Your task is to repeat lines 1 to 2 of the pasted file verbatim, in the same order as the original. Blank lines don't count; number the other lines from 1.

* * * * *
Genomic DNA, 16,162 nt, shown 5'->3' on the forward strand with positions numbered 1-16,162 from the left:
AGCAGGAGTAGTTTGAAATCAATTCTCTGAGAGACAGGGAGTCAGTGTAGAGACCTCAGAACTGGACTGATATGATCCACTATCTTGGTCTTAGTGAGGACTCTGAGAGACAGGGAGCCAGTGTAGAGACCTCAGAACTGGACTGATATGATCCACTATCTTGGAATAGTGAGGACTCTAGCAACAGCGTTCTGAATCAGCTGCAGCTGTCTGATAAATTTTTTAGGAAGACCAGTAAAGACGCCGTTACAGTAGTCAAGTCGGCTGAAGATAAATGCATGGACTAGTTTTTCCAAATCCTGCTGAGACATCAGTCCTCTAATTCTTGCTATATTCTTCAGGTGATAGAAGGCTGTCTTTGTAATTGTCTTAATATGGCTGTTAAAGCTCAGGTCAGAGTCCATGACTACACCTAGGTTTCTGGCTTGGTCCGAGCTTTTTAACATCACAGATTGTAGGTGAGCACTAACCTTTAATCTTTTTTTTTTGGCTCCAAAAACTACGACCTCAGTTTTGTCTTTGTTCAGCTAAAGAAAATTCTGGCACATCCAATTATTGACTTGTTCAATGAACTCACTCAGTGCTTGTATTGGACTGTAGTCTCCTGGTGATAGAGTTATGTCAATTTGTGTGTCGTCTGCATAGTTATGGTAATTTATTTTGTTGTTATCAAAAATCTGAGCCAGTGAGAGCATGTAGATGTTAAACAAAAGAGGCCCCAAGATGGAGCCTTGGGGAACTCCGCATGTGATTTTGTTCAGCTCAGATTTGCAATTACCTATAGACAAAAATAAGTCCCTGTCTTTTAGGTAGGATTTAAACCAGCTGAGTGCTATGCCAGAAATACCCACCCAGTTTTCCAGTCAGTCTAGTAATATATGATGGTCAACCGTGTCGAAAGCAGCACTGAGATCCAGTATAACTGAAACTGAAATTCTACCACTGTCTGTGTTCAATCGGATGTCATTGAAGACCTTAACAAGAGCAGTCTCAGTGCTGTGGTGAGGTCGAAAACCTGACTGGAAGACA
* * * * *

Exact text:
Genomic DNA, 16,162 nt, shown 5'->3' on the forward strand with positions numbered 1-16,162 from the left:
AGCAGGAGTAGTTTGAAATCAATTCTCTGAGAGACAGGGAGTCAGTGTAGAGACCTCAGAACTGGACTGATATGATCCACTATCTTGGTCTTAGTGAGGACTCTGAGAGACAGGGAGCCAGTGTAGAGACCTCAGAACTGGACTGATATGATCCACTATCTTGGAATAGTGAGGACTCTAGCAACAGCGTTCTGAATCAGCTGCAGCTGTCTGATAAATTTTTTAGGAAGACCAGTAAAGACGCCGTTACAGTAGTCAAGTCGGCTGAAGATAAATGCATGGACTAGTTTTTCCAAATCCTGCTGAGACATCAGTCCTCTAATTCTTGCTATATTCTTCAGGTGATAGAAGGCTGTCTTTGTAATTGTCTTAATATGGCTGTTAAAGCTCAGGTCAGAGTCCATGACTACACCTAGGTTTCTGGCTTGGTCCGAGCTTTTTAACATCACAGATTGTAGGTGAGCACTAACCTTTAATCTTTTTTTTTTGGCTCCAAAAACTACGACCTCAGTTTTGTCTTTGTTCAGCTAAAGAAAATTCTGGCACATCCAATTATTGACTTGTTCAATGAACTCACTCAGTGCTTGTATTGGACTGTAGTCTCCTGGTGATAGAGTTATGTCAATTTGTGTGTCGTCTGCATAGTTATGGTAATTTATTTTGTTGTTATCAAAAATCTGAGCCAGTGAGAGCATGTAGATGTTAAACAAAAGAGGCCCCAAGATGGAGCCTTGGGGAACTCCGCATGTGATTTTGTTCAGCTCAGATTTGCAATTACCTATAGACAAAAATAAGTCCCTGTCTTTTAGGTAGGATTTAAACCAGCTGAGTGCTATGCCAGAAATACCCACCCAGTTTTCCAGTCAGTCTAGTAATATATGATGGTCAACCGTGTCGAAAGCAGCACTGAGATCCAGTATAACTGAAACTGAAATTCTACCACTGTCTGTGTTCAATCGGATGTCATTGAAGACCTTAACAAGAGCAGTCTCAGTGCTGTGGTGAGGTCGAAAACCTGACTGGAAGACA